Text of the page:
Diving Mauritius: A Day in Tamarin Bay

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After South Africa, we had five days of smooth sailing across the Indian Ocean with a day in Mauritius as the next destination. In past voyages, Semester at Sea had spent as many as four days on the island, but due to a myriad of reasons, we now only dock there for 12 hours. Let me tell you, there’s little more painful than being presented a platter of cupcakes only to have it snatched away from you before you’ve gotten more than a single bite (metaphorically speaking of course). Such was the case of our fleeting afternoon diving Mauritius.

Mauritius diving holiday | Semester at Sea | Camels & Chocolate

Mauritius holidays are popular among European vacationers, but I know very few Americans, aside from Semester at Sea alums, who have been to the little Indian Ocean oasis. I wish we could have stayed longer—two weeks would have been ideal!—but we made the most of our brief time there nevertheless and organized a dive outing. SVV had located an operator in the nearby town of Flic en Flac who offered to pick us up at the ship, drive us the hour to the town, take us out on the boat for a two-tank dive (including all equipment) and drop us off at the ship at the end of the day—all for the steal of $104 a person (which is peanuts compared to most diving costs…seriously, y’all, it’s an expensive sport, the main reason we don’t dive as much as we would like).

Mauritius diving holiday | Semester at Sea | Camels & Chocolate

My fellow staffers (and good pals) Josh and Brian decided to come along, too, as did seven members of the SAS dive club. I didn’t know a single one of them before we all set up to brave the underwater world together, and let’s just say, I continue to be impressed with how awesome the Semester at Sea students are and would like to think I returned to the ship at the end of the day with seven new friends; we had a fantastic time bobbing atop the tepid ocean together.

Mauritius diving holiday | Semester at Sea | Camels & Chocolate

The weather was perfect, although our boat driver complained about the “chilly” temps as it’s the beginning of winter on the island. If 85 degrees and a hot, sweating sun constitutes winter, I’ll take it!

Mauritius diving holiday | Semester at Sea | Camels & Chocolate

The water, on the other hand, wasn’t quite bathwater once we reached a depth of more than 20 feet—much to the dismay of a few of the guys in our group who opted not to wear a wetsuit and, consequently, were shivering (but still smiling) for hours afterward.

Mauritius diving holiday | Semester at Sea | Camels & Chocolate

As usual, SVV toted the GoPro along for the ride and snapped away at our underwater follies. The visibility wasn’t great—in fact, at times, it was downright awful, to the point that our group got separated at the end of the dive and later during the second.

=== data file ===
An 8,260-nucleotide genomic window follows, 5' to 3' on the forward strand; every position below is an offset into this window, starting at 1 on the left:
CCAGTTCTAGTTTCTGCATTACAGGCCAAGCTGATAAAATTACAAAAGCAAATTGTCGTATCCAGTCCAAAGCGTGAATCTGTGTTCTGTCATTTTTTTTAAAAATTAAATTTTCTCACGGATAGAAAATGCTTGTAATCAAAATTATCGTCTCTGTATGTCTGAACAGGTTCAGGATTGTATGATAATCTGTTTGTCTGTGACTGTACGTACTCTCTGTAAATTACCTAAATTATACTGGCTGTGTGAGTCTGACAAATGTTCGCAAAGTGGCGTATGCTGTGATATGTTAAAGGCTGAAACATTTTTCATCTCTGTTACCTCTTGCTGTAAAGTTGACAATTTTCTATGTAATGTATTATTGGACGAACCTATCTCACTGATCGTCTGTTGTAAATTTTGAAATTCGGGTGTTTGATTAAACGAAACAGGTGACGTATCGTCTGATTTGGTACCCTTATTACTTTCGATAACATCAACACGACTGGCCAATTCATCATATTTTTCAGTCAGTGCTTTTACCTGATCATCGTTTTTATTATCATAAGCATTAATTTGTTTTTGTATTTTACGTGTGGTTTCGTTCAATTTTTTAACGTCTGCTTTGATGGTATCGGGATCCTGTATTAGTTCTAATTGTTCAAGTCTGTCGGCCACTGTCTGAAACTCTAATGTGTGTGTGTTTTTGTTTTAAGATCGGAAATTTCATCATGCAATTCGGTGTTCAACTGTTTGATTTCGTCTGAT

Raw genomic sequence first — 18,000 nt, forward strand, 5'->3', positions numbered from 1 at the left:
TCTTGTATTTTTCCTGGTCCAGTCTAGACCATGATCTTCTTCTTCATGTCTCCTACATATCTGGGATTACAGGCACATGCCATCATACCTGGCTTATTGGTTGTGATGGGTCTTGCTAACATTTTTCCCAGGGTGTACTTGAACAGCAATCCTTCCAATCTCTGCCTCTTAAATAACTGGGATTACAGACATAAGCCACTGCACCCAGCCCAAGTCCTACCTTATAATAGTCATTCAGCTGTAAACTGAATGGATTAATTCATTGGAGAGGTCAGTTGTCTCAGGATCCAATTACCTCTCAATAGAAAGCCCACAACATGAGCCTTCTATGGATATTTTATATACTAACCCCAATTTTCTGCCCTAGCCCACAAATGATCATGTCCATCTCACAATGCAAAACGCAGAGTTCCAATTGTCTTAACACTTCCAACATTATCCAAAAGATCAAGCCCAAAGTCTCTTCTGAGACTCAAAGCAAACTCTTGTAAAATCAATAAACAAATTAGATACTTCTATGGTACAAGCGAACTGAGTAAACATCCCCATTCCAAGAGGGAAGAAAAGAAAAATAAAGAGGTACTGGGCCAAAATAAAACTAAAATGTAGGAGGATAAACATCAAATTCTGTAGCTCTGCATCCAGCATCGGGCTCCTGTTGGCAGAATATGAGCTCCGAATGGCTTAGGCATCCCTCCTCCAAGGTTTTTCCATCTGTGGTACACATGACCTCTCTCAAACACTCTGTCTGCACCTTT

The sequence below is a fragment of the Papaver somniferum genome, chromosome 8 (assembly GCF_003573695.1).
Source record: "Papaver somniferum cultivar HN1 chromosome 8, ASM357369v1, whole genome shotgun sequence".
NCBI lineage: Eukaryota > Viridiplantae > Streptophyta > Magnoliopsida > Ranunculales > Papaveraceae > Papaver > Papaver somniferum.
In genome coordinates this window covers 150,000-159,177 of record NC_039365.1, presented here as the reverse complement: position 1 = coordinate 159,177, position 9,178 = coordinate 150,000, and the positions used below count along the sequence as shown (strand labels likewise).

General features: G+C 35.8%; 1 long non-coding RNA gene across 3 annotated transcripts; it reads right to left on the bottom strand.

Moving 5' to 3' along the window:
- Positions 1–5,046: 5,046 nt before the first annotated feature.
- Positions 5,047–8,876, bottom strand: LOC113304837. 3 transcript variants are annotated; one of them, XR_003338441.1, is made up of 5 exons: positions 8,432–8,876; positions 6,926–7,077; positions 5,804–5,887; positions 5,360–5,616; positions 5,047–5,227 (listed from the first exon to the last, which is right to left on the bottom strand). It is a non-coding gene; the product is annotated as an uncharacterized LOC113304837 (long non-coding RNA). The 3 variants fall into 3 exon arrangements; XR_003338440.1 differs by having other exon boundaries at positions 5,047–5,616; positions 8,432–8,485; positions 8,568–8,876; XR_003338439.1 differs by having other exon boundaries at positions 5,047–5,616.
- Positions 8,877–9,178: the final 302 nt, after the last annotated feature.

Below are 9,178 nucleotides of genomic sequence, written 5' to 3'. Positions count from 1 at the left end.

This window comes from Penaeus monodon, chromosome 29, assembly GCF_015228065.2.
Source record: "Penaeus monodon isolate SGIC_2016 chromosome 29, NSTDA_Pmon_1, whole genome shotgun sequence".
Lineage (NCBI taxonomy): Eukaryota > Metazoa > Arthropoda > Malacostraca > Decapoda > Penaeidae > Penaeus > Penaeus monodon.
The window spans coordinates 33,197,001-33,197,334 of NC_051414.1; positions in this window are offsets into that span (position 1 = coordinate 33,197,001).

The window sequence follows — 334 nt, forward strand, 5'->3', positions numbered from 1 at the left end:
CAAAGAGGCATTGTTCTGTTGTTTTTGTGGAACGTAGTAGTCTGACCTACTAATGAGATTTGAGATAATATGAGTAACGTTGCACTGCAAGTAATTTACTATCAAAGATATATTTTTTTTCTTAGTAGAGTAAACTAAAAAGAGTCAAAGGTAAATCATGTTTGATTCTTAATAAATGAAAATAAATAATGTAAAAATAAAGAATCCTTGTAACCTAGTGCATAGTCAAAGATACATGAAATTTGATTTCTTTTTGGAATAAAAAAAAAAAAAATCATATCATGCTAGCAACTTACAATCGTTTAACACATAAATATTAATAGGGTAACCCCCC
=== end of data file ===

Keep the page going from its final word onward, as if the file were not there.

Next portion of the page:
Mauritius diving holiday | Semester at Sea | Camels & Chocolate

On the first dive, our advanced group did a wall dive to 115 feet. While several dolphins and even a few bull sharks live in Tamarin Bay, we didn’t see anything big, mainly a lot of macro life and cool corals and a bevy of lionfish as big as soccer balls.

Mauritius diving holiday | Semester at Sea | Camels & Chocolate

We took a nice lengthy surface interval, hanging out on the boat and working on our tans before submerging for a second dive.

Only this time, I didn’t make it down. As I started to descend, a piercing pain shot through my ear canal. I went up and then back down, slowly, three times, but the pain wouldn’t go away. This was the first time I’ve ever experienced any sort of pain while diving, but if there’s anything you learn quickly as a diver, it’s not to tempt ear pain.

Mauritius diving holiday | Semester at Sea | Camels & Chocolate

So instead of continuing on with the group, I surfaced, called it a day and spent the next hour working on turning a rich shade of chocolate.

Mauritius diving holiday | Semester at Sea | Camels & Chocolate

As Josh said, “an uneventful day diving is still an awesome day,” which couldn’t be more accurate. (I misquoted him on Facebook as saying “a bad day diving is still an awesome day,” and then he pointed out that “a ‘bad’ day diving can be airless and limbless and sharky. But a boring dive is still hella fun.” True dat.)

Mauritius diving holiday | Semester at Sea | Camels & Chocolate

We got back to the MV Explorer just half an hour prior to on-ship time and had to wait in an enormous line before swiping in just three minutes before 6pm. If you’re late, even by a minute, no matter if you’re student, staff or faculty, you get time deducted from your next port in two-hour increments. Meanwhile, everyone already on board congregates on decks five through seven, heckling and watching as the time ticks down to see who was naughty.

Mauritius diving holiday | Semester at Sea | Camels & Chocolate

Luckily, none of us had to suffer such a fate as a sacrifice for our fun spent underwater! We even had a spare moment to watch the sun set over Port Louis from the top deck before we set sail.

Mauritius diving holiday | Semester at Sea | Camels & Chocolate